What Pruitt actually wants is for there to be no discussion, ever, of climate change. That is why he has systematically eliminated any reference to climate change from the EPA website, according to the Washington Post. If he were more politically astute, I think he would bait environmentalists and try to get them to behave like the injured wife in the story. No caring. No compassion. No help. Just, “I told you so.”
And if we did that, the moment would go by when the argument can be put aside just for now and simple humanitarian assistance given—without a ruler across the knuckles for once. And the resentment of elite know-it-alls in exacerbated and Trumpism gets stronger. You can see why Pruitt would like that. You can see why I wouldn’t.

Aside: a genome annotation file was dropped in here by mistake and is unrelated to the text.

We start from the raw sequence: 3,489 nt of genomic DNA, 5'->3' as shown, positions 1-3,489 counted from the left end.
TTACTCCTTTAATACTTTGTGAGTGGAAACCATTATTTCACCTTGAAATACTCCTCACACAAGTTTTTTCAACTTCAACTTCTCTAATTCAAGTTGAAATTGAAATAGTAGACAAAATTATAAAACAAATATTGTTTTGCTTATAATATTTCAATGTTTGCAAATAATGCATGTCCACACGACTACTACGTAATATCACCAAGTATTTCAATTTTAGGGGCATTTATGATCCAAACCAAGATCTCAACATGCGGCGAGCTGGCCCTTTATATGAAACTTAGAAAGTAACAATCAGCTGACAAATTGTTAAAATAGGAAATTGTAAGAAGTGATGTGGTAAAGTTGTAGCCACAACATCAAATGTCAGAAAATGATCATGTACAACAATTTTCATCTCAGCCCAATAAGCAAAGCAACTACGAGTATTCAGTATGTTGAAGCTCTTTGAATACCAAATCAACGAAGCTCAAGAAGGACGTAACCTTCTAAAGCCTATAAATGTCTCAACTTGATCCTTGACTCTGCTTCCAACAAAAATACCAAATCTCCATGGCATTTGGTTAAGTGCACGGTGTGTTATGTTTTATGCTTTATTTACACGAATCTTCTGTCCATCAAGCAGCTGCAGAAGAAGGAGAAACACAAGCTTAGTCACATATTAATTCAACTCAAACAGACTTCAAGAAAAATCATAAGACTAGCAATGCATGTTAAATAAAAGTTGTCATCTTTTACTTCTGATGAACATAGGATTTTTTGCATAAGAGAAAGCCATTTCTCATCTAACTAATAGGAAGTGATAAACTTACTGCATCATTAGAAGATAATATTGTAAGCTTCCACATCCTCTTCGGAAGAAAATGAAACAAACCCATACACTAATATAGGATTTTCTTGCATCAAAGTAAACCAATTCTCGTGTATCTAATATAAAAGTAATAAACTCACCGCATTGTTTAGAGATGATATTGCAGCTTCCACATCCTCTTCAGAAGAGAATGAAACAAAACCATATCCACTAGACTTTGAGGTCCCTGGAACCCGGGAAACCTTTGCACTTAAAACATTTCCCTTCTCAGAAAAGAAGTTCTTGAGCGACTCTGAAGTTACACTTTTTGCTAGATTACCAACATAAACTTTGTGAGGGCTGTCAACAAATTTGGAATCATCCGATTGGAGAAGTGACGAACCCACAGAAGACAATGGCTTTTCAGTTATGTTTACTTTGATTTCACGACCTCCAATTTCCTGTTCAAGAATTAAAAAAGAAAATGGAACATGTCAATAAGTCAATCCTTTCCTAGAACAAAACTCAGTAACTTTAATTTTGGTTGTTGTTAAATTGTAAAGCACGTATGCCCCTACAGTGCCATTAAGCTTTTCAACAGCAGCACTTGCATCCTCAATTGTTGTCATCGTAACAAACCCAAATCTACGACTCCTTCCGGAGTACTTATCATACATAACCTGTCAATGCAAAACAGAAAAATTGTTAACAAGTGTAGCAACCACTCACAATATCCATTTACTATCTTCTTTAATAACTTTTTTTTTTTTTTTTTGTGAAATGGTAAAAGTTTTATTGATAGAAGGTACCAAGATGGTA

Very likely, Pruitt and I know the same thing about the resistance of Trump voters to having their knuckles whacked. The strongest part of the Trump coalition is white males with less than a college education who supported Trump by a jaw-dropping 67% to 28%., the largest of all the demographic splits among white voters. And what we know about this crucial voter class is that they have fierce resentment toward those who “disrespect them,” to use the current vernacular.
The resentment of “elites” is so strong that they would—and do—willingly vote against their own economic interests just to stick it to the elites. You can find that in half a dozen contemporary books and maybe a hundred articles. It’s just true. Finding a way to appreciate it is the issue for environmentalists.
Here’s one. Here is Dellarobia Turnbow, heroine of Barbara Kingsolver’s Flight Behavior. She is trying to explain the divide on climate change to a scientist who has come there to find out why the Monarch butterflies decided to winter in Tennessee this year.
Ovid says, “You think…it’s a territory divide? We have sorted ourselves as the calm, educated science believers and the scrappy, hotheaded climate deniers?”